Detectives who combed bluffs and a slightly wooded area of waterfront property near River Canyon Trail along the Tennessee River this week were looking for the skeletal remains of women who possibly were dumped there by a serial killer.
“We don’t have anything to substantiate it at this point,” Hamilton County Sheriff Jim Hammond said when asked about the possibility of a serial killer.
“We’re just looking at whether or not there’s credibility at this time.”
The search for remains in the same location where the bones of 33-year-old Melissa Ward were found nearly seven years ago was suspended Friday, sheriff’s Capt. Bill Johnson said.
“Right now, we’re evaluating it,” he said. “It doesn’t mean we won’t go back out there.”
Investigators have identified people of interest in the case, but have declined to release any details.
Lawrence Kobilinsky, professor and chairman of the Department of Sciences at John Jay College of Criminal Justice in New York, said serial killers typically commit three or more homicides with a significant pause in between. If the time between deaths is close, it’s considered a spree, he said.
A search for remains several years later can be challenging for law enforcement, Kobilinsky said.
“Soft tissue is gone. There’s only bones. Bones are going to get scattered by animals. You’re not going to find all the bones in one place. They may be within 400 to 500 feet within the center of where the bodies were first deposited,” Kobilinsky said.
He said investigators may use a helicopter, ground searches and revisit missing persons lists.
“There’s got to be a very comprehensive search. That’s going to require huge police resources. They are going to have to search that entire area on foot, looking through that area,” Kobilinsky said.
Ward was last seen Oct. 29, 2004, getting into a red pickup with a white camper top at a Bi-Lo parking lot. She was reported missing Nov. 2, and her skeletal remains were discovered Dec. 5, 2004.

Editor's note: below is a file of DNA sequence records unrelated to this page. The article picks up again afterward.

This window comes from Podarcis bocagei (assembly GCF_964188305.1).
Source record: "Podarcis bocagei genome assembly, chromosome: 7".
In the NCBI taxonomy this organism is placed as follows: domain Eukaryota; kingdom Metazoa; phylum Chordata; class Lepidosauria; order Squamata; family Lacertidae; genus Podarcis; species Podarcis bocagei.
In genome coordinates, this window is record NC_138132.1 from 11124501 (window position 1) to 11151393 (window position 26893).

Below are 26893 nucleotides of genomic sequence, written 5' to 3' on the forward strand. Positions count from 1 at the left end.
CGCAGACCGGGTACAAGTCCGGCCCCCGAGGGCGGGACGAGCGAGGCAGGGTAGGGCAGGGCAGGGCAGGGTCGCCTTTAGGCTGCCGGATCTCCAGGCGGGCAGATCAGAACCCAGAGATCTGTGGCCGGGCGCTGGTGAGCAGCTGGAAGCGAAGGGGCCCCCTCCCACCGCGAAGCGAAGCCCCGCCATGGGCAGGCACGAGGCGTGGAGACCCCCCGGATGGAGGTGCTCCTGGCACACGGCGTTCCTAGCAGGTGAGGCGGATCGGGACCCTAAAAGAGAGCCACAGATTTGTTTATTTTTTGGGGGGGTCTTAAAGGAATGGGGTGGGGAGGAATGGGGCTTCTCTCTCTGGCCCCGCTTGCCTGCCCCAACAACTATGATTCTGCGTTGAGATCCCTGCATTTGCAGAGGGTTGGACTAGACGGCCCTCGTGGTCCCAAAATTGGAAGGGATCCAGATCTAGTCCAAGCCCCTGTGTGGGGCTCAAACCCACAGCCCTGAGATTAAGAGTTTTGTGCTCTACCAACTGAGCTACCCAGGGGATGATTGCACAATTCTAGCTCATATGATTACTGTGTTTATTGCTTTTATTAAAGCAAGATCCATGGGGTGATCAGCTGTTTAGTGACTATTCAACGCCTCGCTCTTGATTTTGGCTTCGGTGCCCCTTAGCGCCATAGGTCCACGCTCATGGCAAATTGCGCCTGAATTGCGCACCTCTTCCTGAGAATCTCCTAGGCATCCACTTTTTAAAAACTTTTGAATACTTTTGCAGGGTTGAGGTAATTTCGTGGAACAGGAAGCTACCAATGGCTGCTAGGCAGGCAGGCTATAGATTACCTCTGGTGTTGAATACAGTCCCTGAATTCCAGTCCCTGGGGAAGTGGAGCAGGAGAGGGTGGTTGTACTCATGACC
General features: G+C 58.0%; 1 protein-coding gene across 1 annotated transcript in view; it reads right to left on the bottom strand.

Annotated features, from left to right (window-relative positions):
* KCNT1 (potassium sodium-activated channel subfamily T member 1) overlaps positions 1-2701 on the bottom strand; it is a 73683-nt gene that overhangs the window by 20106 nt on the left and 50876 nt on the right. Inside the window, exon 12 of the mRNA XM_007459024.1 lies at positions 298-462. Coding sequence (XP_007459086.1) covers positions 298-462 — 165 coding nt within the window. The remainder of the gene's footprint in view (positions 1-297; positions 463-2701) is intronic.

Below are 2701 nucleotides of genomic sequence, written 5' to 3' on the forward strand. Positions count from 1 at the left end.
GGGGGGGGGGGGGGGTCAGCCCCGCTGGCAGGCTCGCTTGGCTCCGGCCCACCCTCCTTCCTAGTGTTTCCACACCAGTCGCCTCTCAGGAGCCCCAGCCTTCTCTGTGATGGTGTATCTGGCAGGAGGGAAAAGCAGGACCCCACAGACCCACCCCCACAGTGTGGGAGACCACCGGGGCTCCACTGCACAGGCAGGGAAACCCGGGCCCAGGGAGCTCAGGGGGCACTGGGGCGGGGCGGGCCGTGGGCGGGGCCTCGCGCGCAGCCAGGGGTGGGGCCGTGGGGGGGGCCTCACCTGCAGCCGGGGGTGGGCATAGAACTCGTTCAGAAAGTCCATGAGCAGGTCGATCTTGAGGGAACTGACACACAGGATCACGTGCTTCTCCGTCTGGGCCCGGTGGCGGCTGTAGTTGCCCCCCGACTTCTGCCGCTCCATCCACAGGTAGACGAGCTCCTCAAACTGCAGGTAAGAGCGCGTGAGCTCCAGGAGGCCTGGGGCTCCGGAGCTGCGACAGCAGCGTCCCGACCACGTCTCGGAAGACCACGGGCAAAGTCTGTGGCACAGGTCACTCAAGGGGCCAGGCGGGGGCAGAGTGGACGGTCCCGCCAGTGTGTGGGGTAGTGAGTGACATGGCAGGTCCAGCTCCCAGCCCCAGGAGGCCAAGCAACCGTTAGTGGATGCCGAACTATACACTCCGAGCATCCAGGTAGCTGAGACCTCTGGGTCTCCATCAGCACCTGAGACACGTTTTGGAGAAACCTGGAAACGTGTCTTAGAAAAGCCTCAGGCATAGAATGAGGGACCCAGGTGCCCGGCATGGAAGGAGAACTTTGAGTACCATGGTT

Strangely enough, Bryan Hoss, a local defense attorney who has represented accused killers, discovered Ward’s remains.
He said he was at lunch in fall 2004 looking at the real estate section of the Chattanooga Times Free Press when he saw an ad for waterfront property. The property, along Cash Canyon Road, was for sale.
“I ended up meeting a guy out there on the property. It’s beautiful out there,” he said, describing a series of bluffs, forests and grassy areas beside the river. “We started walking on the bluff lots. I came upon this small trail and saw all these curved bones lying along the trail, scattered everywhere.”
Hoss said the man he was with first thought they appeared to be deer bones until more distinctive bones were discovered, including a spinal column and skull.
Investigators are trying to interview people of interest and say they hope they will find physical evidence.
“We’re just trying to gather enough evidence to see if this is something we can pursue,” Hammond said.
Even if a suspect confesses or someone provides important information to detectives and remains are found, detectives still need a link, Kobilinsky said.
“The most crucial aspect is identifying the victims. They might be able to do that with good police work, good detective work and possibly DNA. Once they know the identity of the victims, why were these people chosen to be killed? Were they prostitutes? Were they men, women, children? How did they put themselves at risk?” he said.
Ward had a record of prostitution and drug use, according to Hamilton County General Sessions Court records.
Serial killers often have a history of abuse and a record of committing lesser crimes, Kobilinsky said.
“Usually, there is a history discovered after they are caught,” he said.
Anyone with any information is asked to call sheriff’s Lt. Chris Chambers at 423-209-8940.